Cathedral unveiled in its glory
I REMEMBER sitting on the glossy wooden pews, head bowed and hands folded in my lap.
Fellow church-goers in St Joseph’s Cathedral may have thought I was shy or praying, but I was simply mesmerised by the beautiful black and white chequered Italian marble floor.
Early morning church with my grandmother was never a chore at the 112-year-old structure; it was always an adventure.
I would concentrate on only stepping on the black tiles. To my reckoning, as a child, I was helping to keep the white tiles as pristine as humanly possible.
I am not particularly pious; like many I am enamoured by what I consider the most beautiful building in Rocky.
The hand-crafted stained glass windows depicting scenes from the New Testament and ornately carved sandstone have continued to captivate me even into adulthood.
And after 18 months of its magnificence being hidden by scaffolding for stonemasons making restorations to the outside of the church, it can again be viewed in all its glory.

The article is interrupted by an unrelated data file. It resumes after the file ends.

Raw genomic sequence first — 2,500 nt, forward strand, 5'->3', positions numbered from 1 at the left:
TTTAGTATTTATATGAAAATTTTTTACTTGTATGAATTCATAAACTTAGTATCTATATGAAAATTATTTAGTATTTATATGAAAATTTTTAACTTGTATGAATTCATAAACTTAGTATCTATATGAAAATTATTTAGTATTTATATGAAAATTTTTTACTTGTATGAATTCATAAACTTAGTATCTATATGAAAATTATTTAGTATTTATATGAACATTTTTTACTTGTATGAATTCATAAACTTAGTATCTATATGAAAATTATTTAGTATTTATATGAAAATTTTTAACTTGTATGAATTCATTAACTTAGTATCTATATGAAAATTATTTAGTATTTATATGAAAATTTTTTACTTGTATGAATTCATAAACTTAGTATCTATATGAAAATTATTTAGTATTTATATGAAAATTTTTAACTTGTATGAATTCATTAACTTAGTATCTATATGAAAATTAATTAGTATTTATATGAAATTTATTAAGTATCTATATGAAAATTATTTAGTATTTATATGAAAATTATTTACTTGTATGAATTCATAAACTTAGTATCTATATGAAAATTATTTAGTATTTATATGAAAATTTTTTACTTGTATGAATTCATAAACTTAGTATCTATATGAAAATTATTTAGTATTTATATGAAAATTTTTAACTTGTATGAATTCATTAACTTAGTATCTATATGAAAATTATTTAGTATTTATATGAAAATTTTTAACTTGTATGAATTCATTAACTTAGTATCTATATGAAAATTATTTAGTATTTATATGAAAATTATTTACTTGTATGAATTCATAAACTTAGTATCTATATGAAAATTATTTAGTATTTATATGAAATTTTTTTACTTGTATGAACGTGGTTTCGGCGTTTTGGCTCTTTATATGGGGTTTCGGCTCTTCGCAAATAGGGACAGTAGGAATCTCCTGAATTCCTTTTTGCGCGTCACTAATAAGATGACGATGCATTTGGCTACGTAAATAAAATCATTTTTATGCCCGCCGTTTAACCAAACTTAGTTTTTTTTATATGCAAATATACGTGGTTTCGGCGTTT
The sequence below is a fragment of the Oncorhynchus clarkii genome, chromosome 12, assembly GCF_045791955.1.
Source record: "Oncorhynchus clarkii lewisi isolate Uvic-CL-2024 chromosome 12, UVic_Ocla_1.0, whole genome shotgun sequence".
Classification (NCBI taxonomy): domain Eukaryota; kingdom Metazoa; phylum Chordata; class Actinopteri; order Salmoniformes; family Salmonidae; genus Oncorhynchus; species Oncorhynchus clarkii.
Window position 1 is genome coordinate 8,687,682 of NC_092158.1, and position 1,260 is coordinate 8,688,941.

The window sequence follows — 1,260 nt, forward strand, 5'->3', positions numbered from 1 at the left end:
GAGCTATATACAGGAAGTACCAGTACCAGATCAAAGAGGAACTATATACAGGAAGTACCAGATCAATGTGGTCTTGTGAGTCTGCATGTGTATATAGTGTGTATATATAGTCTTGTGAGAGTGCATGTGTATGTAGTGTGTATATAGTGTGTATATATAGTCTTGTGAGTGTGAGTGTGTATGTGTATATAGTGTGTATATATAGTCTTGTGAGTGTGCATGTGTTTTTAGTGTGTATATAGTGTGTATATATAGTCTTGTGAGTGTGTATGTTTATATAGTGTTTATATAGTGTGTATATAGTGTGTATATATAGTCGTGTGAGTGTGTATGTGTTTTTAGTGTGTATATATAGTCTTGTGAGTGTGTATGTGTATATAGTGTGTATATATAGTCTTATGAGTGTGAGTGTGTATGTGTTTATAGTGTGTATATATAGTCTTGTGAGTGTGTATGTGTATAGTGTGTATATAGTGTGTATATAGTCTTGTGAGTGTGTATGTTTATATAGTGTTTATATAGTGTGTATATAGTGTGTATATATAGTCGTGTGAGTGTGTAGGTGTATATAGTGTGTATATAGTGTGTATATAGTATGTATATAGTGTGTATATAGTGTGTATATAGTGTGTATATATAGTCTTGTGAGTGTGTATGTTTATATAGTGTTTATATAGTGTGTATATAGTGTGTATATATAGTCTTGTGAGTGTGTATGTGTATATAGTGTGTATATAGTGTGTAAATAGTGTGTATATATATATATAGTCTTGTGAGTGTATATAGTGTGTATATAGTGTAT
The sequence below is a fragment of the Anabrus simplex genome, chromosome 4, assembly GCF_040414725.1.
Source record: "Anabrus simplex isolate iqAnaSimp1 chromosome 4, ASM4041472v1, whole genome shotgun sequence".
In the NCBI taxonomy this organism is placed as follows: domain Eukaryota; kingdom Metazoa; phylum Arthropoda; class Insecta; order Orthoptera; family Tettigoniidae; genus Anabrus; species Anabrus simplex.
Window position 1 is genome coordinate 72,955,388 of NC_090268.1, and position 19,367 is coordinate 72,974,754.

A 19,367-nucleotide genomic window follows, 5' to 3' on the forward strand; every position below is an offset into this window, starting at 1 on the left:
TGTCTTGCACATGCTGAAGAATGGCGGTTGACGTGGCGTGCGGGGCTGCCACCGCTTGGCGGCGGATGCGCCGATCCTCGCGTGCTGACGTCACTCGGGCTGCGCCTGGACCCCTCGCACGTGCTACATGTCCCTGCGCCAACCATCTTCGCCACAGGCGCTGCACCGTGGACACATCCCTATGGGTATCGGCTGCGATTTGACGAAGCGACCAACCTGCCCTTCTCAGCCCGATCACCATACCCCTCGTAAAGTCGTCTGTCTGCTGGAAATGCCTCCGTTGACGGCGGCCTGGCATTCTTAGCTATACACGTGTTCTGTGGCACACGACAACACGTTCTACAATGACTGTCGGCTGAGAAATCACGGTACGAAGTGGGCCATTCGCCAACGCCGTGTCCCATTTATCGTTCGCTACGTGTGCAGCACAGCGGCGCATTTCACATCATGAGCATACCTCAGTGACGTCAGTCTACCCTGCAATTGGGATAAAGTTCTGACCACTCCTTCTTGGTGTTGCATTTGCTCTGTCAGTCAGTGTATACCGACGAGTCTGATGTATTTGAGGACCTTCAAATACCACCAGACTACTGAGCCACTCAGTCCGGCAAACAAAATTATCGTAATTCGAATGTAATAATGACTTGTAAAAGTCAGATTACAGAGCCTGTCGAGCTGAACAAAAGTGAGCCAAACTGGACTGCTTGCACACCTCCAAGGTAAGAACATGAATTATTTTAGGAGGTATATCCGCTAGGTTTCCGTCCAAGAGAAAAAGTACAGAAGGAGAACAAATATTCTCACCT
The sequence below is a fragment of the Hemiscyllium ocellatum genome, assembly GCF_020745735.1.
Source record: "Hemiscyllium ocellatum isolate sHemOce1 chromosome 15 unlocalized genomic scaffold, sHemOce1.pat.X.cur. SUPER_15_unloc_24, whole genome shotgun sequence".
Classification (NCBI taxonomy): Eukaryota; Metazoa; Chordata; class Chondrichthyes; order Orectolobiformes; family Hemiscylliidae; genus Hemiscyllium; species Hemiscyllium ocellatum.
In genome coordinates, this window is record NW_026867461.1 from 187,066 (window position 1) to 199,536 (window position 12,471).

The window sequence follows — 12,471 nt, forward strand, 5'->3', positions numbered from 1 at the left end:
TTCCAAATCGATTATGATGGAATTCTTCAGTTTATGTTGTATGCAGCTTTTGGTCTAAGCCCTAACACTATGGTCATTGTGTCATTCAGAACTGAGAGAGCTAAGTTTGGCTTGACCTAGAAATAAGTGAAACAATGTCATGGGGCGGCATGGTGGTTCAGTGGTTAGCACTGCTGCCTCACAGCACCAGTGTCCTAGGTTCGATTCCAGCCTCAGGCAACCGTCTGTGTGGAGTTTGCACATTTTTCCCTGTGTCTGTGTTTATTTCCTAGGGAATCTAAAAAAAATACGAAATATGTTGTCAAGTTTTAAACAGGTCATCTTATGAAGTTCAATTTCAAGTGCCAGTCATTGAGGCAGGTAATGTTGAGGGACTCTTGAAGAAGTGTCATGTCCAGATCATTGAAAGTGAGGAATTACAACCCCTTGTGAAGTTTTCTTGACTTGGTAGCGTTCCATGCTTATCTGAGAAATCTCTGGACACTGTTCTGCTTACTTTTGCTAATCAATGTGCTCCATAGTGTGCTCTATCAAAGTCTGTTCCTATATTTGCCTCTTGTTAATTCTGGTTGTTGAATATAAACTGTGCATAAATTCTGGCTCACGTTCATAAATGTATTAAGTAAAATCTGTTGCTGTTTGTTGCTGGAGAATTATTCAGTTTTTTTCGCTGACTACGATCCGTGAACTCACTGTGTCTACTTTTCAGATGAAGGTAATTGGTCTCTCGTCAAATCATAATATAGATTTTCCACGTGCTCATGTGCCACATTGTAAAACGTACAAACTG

Even Premier Anna Bligh had a peek during her visit last week.
The man who admires the Gothic-style structure more than anyone else is Bishop Brian Heenan.
He said the cathedral was as much for the people of the diocese as it was for locals.
“Anyone is welcome to come and see it. I think they would appreciate the beauty of the cathedral,” Bishop Heenan said. “It’s the best gift to hand down to future generations.”
Restorations have begun inside and Bishop Heenan assured the $6 million renovation would be completed by the middle of next year.
Landscaping, a circular driveway and a fence are still on the to do list.
The finished cathedral will be a suitable tribute to Bishop Heenan, who has been with the diocese for almost 20 years, when he retires next year. “I’ll be very sorry to leave here. I always feel God’s presence here.”
St Joseph’s Cathedral
Construction began on June 11, 1894
Black and white chequered Italian marble floor
Authentic leadlight windows hand-crafted in England depicting themes from The Bible